I recently came across this article on InfoWorld talking about “7 agile certifications to take your career to the next level”. I read it hoping to gain some insight on their opinion of how certification would benefit your career. Did they think the value came from the skills you learn from obtaining the certification or are there certain “Agile” qualifications sought after by employers?
Of course, I already have an opinion on the value of Agile certifications from my own experience – and I have to admit a large bias in that area. Now, whilst I’d actively encourage anyone to attend some of the various training courses and coaching sessions on offer to actively learn as much as they can (in addition to their own self-learning), I don’t personally place much value in Agile certifications. Most can be obtained after a short (in some cases, single day) course with a relatively easy exam at the end (many with near-guaranteed pass rates).
I find they’re usually required by companies that aren’t very agile and typically demonstrate a Dunning-Kruger failure to recognise genuine ability in others (and their own lack of knowledge) relating to Agile methodologies, practices and associated ways of working. This is usually evident from the questions they’ll ask you about your Agile experience. Instead of questions like:
- What are the biggest problems you’ve encountered using Agile methodologies – how would you try to tackle them?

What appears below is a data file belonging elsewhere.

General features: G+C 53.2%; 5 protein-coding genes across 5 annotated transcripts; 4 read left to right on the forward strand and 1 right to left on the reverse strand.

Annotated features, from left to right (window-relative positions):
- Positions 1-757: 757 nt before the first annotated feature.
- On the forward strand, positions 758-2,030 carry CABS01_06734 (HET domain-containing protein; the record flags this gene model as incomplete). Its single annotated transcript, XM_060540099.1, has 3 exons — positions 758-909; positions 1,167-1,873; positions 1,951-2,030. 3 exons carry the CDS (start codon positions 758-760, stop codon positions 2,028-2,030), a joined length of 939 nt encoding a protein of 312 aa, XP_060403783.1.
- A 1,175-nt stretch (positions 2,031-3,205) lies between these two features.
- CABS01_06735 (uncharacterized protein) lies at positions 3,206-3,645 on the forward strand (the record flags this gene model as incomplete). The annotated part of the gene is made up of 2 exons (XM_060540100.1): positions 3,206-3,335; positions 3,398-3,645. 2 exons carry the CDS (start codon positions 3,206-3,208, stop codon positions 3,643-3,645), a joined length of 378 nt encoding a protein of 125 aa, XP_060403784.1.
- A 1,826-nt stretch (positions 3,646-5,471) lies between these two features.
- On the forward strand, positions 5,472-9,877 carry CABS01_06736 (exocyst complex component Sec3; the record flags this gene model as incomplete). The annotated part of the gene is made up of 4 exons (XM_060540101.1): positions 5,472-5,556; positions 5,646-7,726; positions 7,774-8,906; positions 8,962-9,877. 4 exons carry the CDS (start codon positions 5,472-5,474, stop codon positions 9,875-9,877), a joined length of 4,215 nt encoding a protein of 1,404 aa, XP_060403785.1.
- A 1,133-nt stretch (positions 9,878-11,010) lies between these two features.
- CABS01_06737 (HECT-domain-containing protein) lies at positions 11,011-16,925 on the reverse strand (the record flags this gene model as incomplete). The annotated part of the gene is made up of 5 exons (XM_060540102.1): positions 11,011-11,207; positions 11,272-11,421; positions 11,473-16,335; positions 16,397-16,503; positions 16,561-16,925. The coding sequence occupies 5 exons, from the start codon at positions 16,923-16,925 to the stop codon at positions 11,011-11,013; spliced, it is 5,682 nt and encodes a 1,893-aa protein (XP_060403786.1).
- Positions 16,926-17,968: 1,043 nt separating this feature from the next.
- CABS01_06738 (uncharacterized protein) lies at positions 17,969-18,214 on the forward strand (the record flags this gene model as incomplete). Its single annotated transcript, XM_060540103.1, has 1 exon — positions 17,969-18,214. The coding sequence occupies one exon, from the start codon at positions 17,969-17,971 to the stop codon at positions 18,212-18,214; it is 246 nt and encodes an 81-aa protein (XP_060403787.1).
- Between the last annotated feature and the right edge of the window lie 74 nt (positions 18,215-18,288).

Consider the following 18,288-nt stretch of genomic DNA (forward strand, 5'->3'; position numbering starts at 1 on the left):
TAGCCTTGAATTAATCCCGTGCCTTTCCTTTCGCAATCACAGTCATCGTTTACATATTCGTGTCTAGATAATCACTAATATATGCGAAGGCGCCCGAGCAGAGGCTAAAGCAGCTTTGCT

- What was your role within the team and what other roles were included in the scope of your team’s work?
- How many teams were working on the same product – how did you work together successfully?
- What other methodologies do you have experience of – how do they compare?
You’ll probably just be asked:
Are you a “Certified ScrumMaster”?
It may (or may not) surprise you that this simple question is all too often the first (and only) question asked to assess my Agile credentials…
To me, most Agile certifications are purely a money making scheme for the companies that offer them – and are absolutely no guarantee of ability. The fact that a (very) high percentage of them require you to renew your qualification every 2-3 years – without any additional training or assessment – speaks volumes. Take them for what they are. If you can gain a qualification after just a few days training and with no practical application of those newly gained skills, great – just don’t place any more value on that piece of paper than you would for anyone else with a similar level of experience…